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    Support Grows for Using OCT to Detect Progression

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    A recent analysis from the advanced Imaging for Glaucoma (AIG) study strengthens the case for using optical coherence tomography (OCT) in everyday clinical practice.1 However, the findings do not suggest that OCT will replace visual fields (VFs) at this time.

    Early and late. The comparison of OCT and VF showed the usefulness of OCT structural analysis for detecting progression in both early and late stages of glaucoma, said David Huang, MD, PhD, at Casey Eye Institute in Portland, Oregon.

    In early stages of glaucoma, peripapillary retinal nerve fiber layer (NFL) thickness and macular ganglion cell complex (GCC) thickness, as measured by OCT, were together more sensitive than were VF parameters in detecting progression. And in a separate finding, one Dr. Huang called “important and novel,” OCT detected progression in advanced glaucoma on a par with VF. The ability of OCT to monitor advanced glaucoma was mostly due to GCC, as the AIG study confirmed findings from other studies that showed NFL to be less sensitive in advanced disease.

    Trend Analysis

    TREND ANALYSIS. Kaplan-Meier plots of glaucoma progression.

    Multicenter analysis. The study, conducted at 5 universities, included 417 glaucoma suspect and preperimetric glaucoma eyes and 377 perimetric glaucoma eyes. Fourier-domain OCT was used to map the thickness of the NFL and GCC. OCT-based progression detection was defined as a significant negative trend for either average NFL or GCC thickness. VF progression was detected if either the visual field index (VFI) trend analysis or the Guided Progression Analysis (GPA) event analysis reached significance.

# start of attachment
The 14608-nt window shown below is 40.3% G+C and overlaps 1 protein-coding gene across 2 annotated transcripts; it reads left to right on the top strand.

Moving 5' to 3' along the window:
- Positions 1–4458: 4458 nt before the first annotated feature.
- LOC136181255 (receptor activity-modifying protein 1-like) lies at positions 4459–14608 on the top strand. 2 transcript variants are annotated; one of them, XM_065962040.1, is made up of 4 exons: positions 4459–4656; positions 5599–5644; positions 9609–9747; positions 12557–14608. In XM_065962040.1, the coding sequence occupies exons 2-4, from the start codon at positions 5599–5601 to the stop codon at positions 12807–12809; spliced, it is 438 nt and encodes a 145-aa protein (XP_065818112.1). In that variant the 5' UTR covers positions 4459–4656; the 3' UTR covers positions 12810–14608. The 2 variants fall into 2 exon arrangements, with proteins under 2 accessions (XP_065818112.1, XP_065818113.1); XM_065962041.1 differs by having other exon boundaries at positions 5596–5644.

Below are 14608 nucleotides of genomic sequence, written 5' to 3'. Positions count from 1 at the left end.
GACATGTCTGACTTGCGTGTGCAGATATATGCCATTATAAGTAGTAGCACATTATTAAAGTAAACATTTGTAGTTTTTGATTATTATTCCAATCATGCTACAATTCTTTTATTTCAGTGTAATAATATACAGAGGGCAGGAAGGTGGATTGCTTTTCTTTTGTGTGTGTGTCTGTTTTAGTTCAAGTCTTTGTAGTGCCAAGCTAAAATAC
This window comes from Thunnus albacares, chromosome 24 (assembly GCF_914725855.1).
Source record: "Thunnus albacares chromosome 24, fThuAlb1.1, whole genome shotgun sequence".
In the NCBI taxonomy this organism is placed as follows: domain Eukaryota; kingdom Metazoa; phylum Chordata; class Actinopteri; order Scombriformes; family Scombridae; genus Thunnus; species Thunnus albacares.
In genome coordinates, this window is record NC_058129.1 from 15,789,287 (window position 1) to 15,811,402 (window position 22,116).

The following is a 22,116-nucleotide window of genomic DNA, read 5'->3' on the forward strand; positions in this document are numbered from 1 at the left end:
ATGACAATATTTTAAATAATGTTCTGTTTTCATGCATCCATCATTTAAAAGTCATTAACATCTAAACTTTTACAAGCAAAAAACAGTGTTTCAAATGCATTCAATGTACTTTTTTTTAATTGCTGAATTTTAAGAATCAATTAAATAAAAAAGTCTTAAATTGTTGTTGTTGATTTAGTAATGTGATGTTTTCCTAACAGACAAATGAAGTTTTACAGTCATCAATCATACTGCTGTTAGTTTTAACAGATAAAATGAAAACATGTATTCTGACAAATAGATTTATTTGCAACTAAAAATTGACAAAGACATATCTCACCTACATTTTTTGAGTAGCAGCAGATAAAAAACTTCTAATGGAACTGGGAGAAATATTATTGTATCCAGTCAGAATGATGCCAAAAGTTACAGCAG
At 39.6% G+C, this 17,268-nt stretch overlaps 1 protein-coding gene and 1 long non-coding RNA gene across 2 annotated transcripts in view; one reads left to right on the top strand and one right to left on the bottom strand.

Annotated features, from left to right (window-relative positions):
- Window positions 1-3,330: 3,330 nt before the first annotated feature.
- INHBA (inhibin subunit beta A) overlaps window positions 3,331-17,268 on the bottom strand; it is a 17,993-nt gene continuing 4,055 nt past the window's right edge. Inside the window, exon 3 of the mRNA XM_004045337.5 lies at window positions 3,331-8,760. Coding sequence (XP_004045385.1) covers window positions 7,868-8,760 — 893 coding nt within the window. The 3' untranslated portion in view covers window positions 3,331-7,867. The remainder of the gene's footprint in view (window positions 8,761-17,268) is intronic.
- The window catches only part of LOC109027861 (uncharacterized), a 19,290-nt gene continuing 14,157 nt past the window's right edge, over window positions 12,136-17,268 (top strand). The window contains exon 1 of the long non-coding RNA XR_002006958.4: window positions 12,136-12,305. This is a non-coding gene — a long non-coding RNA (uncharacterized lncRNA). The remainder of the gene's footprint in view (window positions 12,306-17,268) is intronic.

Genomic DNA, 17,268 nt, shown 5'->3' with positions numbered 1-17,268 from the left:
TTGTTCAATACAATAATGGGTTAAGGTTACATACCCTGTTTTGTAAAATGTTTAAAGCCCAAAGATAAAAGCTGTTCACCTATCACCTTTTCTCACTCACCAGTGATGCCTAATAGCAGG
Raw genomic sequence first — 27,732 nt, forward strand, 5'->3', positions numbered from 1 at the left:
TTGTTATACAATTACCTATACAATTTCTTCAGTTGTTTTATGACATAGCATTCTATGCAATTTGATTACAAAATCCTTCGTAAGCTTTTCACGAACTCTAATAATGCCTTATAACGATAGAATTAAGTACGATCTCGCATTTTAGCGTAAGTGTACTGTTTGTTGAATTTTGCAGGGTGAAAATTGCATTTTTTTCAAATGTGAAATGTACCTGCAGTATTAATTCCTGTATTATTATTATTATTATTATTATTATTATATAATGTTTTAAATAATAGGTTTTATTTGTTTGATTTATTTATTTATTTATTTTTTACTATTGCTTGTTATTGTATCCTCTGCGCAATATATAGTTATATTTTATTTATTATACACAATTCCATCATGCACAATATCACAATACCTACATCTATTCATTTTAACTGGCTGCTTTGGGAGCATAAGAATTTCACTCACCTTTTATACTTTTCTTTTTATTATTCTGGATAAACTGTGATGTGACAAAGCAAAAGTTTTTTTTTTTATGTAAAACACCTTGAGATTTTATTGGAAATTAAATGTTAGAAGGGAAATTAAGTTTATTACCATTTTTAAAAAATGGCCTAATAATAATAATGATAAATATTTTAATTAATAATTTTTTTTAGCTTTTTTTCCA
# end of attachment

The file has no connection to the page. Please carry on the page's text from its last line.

Findings. In the glaucoma suspect/preperimetric group, OCT detected progression in 38.9% of eyes, versus 18.7% using VF parameters. In early perimetric glaucoma, OCT had a significantly higher detection rate compared to VF: 49.7% versus 32%, respectively.

    However, “In a significant percentage of eyes, progression was detected only on VF,” Dr. Huang said. “This percentage is large in later stages and small in the earlier stages of glaucoma.”

    Clinical implications. Although OCT proved useful in monitoring progression, Dr. Huang said, “VF is needed in initial patient evaluation to establish the stage of glaucoma.” He added that in advanced disease, when patients need to be closely monitored, both technologies are needed.

    Looking ahead. “The evidence is strong that OCT should be an important part of progression monitoring in preperimetric glaucoma and mild perimetric glaucoma,” Dr. Huang said. “Since OCT scanning is relatively quick, it could easily be performed on every visit. In early glaucoma, OCT could help catch progression sooner and measure the rate of progression more precisely.”

    —Miriam Karmel


    1 Dastiridou A et al. Comparison of glaucoma progression detection by optical coherence tomography and visual field. Presented at: ARVO 2017 Annual Meeting; May 8, 2017; Baltimore.


    Relevant financial disclosures—Dr. Huang: Optovue: O,P,S.

    For full disclosures and disclosure key, see below.

    August 2017 News in Review Full Financial Disclosures


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